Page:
4. Plan Your Day in Advance: Carve out 15 to 30 minutes of each day to plan how you will spend your time. Think of it as a “time budget.” You budget your money, so why not budget your time? Whether you do your planning at home or in the office, make it a part of your daily routine. For some, this happens best first thing in the morning. Have a regular 7 a.m. medical staff meeting each morning? Try to arrive 15 minutes early so you’re ahead of the game. If you have a lot of early morning meetings and arriving in advance of those isn’t realistic, the evening could be your best option. Just before you leave the office or right before you wrap up the last details of work at homethis could be your quiet time to plan ahead for the next day. Whatever the ideal time for you, the tactic is the same. Simply write down the work-related and personal things that you need to get accomplished in the day ahead. Write them in priority order so you know what you must focus on first, even before you crack open your inbox. You don’t need any special tools: pen and paper work as well as a fancy “to-do” app. You’ll find that this daily habit will help you to prioritize and more efficiently tackle the challenges of a busy day.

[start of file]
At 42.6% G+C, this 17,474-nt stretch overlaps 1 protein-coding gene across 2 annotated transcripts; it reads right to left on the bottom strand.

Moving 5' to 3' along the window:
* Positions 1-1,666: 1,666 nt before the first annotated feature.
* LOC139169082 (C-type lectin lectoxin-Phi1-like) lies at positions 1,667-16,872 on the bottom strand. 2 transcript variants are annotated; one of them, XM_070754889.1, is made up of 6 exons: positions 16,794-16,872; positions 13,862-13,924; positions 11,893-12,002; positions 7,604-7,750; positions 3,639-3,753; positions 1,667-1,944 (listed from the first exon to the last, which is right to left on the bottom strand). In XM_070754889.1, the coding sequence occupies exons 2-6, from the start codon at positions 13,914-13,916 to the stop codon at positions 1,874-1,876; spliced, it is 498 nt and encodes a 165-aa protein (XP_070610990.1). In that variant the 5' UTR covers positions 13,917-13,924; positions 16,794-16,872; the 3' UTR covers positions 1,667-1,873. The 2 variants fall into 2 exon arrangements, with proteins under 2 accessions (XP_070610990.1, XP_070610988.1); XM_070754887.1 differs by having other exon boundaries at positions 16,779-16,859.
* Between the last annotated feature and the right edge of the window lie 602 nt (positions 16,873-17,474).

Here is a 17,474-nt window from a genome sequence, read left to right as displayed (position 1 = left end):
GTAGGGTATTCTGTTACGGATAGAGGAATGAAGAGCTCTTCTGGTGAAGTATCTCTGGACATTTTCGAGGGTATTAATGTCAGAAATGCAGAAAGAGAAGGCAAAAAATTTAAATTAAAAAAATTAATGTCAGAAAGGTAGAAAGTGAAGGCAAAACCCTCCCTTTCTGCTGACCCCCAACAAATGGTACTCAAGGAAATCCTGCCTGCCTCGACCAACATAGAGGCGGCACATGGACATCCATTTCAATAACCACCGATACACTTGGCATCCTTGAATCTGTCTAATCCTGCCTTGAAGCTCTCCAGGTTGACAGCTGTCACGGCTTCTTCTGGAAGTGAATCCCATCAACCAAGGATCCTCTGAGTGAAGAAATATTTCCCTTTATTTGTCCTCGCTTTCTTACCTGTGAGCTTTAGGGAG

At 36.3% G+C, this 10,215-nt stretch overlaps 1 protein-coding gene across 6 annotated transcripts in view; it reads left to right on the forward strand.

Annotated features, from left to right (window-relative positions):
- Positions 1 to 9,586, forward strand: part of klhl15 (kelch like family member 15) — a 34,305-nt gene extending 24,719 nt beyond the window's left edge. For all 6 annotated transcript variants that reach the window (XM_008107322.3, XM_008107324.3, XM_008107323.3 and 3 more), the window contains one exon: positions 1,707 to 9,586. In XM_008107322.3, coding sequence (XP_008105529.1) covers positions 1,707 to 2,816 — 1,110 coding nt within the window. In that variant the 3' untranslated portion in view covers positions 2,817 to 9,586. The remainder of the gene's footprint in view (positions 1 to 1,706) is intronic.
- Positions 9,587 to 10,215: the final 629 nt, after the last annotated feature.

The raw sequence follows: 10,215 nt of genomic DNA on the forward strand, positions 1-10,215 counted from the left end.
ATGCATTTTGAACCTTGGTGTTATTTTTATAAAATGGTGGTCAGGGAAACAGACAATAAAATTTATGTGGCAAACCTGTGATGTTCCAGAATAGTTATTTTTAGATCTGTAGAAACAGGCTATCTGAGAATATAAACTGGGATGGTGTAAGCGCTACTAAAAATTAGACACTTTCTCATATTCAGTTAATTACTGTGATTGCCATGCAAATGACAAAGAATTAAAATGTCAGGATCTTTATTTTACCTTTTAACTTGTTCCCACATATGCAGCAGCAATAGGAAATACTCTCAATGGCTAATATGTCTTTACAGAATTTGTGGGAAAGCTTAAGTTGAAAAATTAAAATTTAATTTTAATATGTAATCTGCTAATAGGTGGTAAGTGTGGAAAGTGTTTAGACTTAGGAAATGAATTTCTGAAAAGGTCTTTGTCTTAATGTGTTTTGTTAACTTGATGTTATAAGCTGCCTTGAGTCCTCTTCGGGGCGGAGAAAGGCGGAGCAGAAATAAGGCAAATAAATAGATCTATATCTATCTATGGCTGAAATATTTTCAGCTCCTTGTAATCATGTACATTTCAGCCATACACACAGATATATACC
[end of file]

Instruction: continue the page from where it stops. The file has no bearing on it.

5. Set Priorities: Planning your day involves setting priorities. That’s because effectively managing your time throughout your day requires you to make a clear distinction between what is important and what is urgent. Important tasks are tasks that need to be completed. However, they may not have a specific deadline. Urgent tasks are tasks that need to be completed by an impending deadline. They need to be done now! Remember that all important tasks are not urgent tasks. For example, pulling a report for your boss is urgent. Understanding the numbers in a report and drawing meaningful conclusions from the data is VERY important, but likely not as urgent. Take care of the urgent tasks right away. Then, rank the remaining tasks in terms of their importance so that you don’t neglect them.
  6. Eliminate Self-Sabotaging Thoughts: You don’t need to attend a Tony Robbins seminar to know that you have self-sabotaging thoughts. We all do. When it comes to your time, stop saying to yourself that you don’t have enough of it. Stop telling yourself that you can’t complete one or more tasks. Periodically remind yourself that you have the right skills and the exact amount of time you need to complete your tasks. You have the same amount of time as everyone else in the world. 24 hours a day. One way to feel in charge of your time is to stop saying, "I didn't have time" and start saying "I didn't make time." It’s empowering.
  7. Turn Off Social Media: Unless your job is to manage social media for your organization, ignore it completely. Social media will disrupt your workflow. Two to three minutes each hour adds up to a lot of time lost. Focus instead on accomplishing your urgent tasks.